MMA Where Does it Fall? Sport, Art, Style???

The worldwide practice of martial arts includes millions of people.  In the span of the last 500 years martial arts has evolved and on a micro-cosmic (micro-scopic) level several styles some have progresses more than others.  Over the past five centuries, some disciplines are growing faster than others offering new techniques that even give way to the emergence of new systems.  As a whole, all styles of martial arts are considered to share the active purpose of improving awareness, health and the confidence of its practitioners.  

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04_titan_judo_spotlight 0017-thumb-200x144-13043.jpgStyles like Tae Kwon Do, Karate and Kung Fu have all carved a path for themselves here in the United States, being received with apprehension at first and then growing in popularity where they are accepted even in America's most conservative communities.  It is no surprise then that the mixed martial arts or MMA is following that same path.  Although its birth was back in 1980s, MMA is considered to be the fastest growing sport in America.  It is uncertain however, if the sport of MMA draws its practioners because they are looking for a prescription of personal growth, like most 'traditionalists.'  Or, if they are compelled to train in MMA because they love all its non-traditional components and the fact that is has few common denominators with styles like karate, tae kwon do, kook sul, kung fu, kendo, tai chi and wushu.  

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But can we really compare MMA to its traditional ancestors any more?  We did say that it is the fastest growing sport in America, not art.  Tae Kwon Do is still one of the most practiced martial arts afterall.  Can sport and art be compared?  If we are comfortable interchanging sport and art, we can then encompass all martial derivatives into one category.  Therefore our next question should be, Should Mixed Martial Arts be considered its own Entity? Art? Style? Or it is now just another sport?

I believe that (under a loose definition),kickboxing, muay thai, savate, boxing, mixed martial arts, sambo, judo, Olympic style tae kwon do, full-contact karate are all cousins of sorts and under the umbrella of martial arts.  Despite that they are primarily competitive expressions of punches, kicks, strikes, throws and submissions, many do not rely on forms and stances for their students to become skilled, successful and to advance. This being said, I have asked a few members of the martial arts community their thoughts on the topic.

Yes, I do believe mixed martial arts could be considered it's own art.  It

would also be nice to recognize the styles that contribute the variety of

techniques.  I always enjoying learning the strengths of each individual

style.  It gives you a great appreciation for what they do.  Many schools

are moving away from advertising a particular style. You will now see more

schools listed as "Martial Arts" which is more inclusive of many styles.

When people ask me about certain styles I enjoy explaining the strengths of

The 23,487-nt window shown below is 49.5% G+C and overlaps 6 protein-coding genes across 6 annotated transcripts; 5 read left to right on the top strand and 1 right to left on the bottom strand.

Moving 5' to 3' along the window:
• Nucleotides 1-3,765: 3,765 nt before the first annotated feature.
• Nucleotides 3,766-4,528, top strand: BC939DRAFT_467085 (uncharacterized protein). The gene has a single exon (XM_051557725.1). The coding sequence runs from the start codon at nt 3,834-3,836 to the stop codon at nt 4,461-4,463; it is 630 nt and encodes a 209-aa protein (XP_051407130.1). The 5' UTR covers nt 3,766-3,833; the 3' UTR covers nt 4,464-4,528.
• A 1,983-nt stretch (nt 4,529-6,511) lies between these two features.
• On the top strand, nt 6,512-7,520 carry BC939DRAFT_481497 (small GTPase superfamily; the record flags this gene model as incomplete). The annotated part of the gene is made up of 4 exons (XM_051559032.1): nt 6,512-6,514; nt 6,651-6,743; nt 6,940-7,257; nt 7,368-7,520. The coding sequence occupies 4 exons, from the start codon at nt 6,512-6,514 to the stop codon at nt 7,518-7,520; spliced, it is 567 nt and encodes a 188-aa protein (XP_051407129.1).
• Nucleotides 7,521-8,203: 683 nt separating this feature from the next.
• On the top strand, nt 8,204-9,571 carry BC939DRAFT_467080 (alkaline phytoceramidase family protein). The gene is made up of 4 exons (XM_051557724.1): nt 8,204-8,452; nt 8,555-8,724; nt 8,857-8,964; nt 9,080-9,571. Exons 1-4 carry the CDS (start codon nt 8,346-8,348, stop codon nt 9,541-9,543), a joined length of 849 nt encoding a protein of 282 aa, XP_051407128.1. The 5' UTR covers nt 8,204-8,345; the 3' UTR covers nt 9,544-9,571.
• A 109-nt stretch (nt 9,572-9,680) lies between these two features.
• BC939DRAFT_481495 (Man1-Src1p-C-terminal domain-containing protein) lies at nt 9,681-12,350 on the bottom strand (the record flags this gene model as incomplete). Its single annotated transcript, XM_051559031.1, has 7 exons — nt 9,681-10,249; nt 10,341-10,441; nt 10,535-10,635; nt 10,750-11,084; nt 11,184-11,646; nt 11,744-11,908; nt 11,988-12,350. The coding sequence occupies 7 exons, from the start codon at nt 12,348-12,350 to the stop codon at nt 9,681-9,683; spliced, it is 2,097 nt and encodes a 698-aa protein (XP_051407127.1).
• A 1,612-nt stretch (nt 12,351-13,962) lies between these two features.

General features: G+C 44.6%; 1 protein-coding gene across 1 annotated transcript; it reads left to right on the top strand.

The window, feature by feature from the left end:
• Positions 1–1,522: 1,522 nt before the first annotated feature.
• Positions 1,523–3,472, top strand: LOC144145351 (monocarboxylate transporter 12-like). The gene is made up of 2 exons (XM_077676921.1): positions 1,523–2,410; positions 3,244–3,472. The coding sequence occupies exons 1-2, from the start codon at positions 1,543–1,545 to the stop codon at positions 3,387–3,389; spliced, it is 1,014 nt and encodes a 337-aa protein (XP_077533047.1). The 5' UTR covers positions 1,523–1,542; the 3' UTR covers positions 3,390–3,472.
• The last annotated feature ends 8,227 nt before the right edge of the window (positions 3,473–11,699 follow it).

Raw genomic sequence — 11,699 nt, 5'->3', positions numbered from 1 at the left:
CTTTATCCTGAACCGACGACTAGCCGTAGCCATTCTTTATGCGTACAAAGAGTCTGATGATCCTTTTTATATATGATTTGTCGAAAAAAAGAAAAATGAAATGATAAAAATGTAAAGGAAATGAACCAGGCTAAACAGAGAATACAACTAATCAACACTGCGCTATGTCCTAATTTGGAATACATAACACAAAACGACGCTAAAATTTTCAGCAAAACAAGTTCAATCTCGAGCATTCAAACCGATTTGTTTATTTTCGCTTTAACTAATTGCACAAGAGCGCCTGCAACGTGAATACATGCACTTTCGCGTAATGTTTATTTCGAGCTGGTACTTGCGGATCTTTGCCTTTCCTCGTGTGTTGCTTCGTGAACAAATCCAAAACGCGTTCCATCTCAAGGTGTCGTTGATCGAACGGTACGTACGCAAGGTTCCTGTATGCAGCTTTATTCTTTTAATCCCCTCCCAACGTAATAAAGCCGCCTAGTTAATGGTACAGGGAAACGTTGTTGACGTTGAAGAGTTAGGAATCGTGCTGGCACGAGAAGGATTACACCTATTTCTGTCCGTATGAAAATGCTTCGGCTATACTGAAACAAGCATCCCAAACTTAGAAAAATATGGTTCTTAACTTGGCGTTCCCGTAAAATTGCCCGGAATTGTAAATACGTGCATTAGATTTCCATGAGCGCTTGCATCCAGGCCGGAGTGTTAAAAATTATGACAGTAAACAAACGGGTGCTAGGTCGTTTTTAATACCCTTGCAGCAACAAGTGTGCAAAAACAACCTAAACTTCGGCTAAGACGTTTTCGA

each one.  I educate them on what things are most likely the same and what

things each art specializes in doing.  I believe they too enjoy the

education and can appreciate many arts.

Teri Lee

Sixth Degree Black Belt

Training for 26 years

Started in TKD with ATA in 1980 in Hot Springs, Arkansas.

1st Degree (6 years) in Japanese Style with Mahato Karate Association in Hot

Springs, Arkansas.

West Coast Martial Arts with KJN Ernie Reyes Sr. since 1987 (2nd, 3rd, 4th,

5th and 6th Degree)


shapeimage_2_000-thumb-227x291-13045.jpgI think that MMA can be considered it's own art or system. I think that as the sport has evolved we are finding that it is necessary for participants to be well versed in all aspects of unarmed combat. This was not always the case with arts such as Wushu, Judo or Karate. As much as these classical styles have claimed to be complete systems, MMA has uncovered the holes in many styles. Bruce Lee once said, "Let what works be the test for what is right." MMA continues to demonstrate which techniques actually work in most cases.


Alberto Lopez

Shotokan Karate

3rd Dan

19 years

Alberto Lopez Photography

www.albertolopez.net

alberto@albertolopez.net

"Just by virtue of the name "Mixed Martial Arts," the first question you should ask automatically is, "What's the mix?" I respect the title "Mixed Martial Arts," but I, personally, always like to know what the fighter's history is so I can get a feel for what I might be expecting when he or she goes into the ring.


So, bottom line, I don't think it should be it's own art, but simply a title given to those who have explored multiple disciplines. Really, "mixed martial arts" as an "art" would cause a lot of confusion since the combinations are INFINITE as to what that even means. One fighter could be TKD, HKD and Brazilian Ju Jitsu while the other could be CLF, Sanshou and Judo. If you say that each one of those guys comes from the art of "Mixed Martial Arts," what the heck does that mean? Does it mean they prefer ground, footwork or open fist?


Shortly after calling it an art, you'll branch out into other "Arts" with guys saying they are grandmasters and then the comedy begins.....


Last comment. If you notice when watching MMA, the announcers say that the fighters are Mixed Martial Artists but they always end up talking specifically about the fighter's background since MMA is a poor descriptor of their true disciplines and tell nothing of their strategies.

Jimmy Westberg

TKD Black Belt

non-practicing, Big Time Martial Arts Enthusiast

Avid Student of the Martial Art

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